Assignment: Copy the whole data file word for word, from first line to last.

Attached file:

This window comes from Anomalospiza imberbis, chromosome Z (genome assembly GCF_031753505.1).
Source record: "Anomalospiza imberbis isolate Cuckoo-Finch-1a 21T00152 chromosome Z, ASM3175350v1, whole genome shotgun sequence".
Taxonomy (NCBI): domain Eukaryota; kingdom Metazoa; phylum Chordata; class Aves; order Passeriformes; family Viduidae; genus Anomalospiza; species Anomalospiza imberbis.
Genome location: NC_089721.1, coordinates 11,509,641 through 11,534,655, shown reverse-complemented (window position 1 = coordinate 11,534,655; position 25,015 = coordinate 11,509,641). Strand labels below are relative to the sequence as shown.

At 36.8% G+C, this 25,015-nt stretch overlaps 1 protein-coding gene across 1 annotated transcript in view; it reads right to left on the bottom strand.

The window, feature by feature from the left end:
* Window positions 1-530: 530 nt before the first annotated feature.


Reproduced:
This window comes from Anomalospiza imberbis, chromosome Z (genome assembly GCF_031753505.1).
Source record: "Anomalospiza imberbis isolate Cuckoo-Finch-1a 21T00152 chromosome Z, ASM3175350v1, whole genome shotgun sequence".
Taxonomy (NCBI): domain Eukaryota; kingdom Metazoa; phylum Chordata; class Aves; order Passeriformes; family Viduidae; genus Anomalospiza; species Anomalospiza imberbis.
Genome location: NC_089721.1, coordinates 11,509,641 through 11,534,655, shown reverse-complemented (window position 1 = coordinate 11,534,655; position 25,015 = coordinate 11,509,641). Strand labels below are relative to the sequence as shown.

At 36.8% G+C, this 25,015-nt stretch overlaps 1 protein-coding gene across 1 annotated transcript in view; it reads right to left on the bottom strand.

The window, feature by feature from the left end:
* Window positions 1-530: 530 nt before the first annotated feature.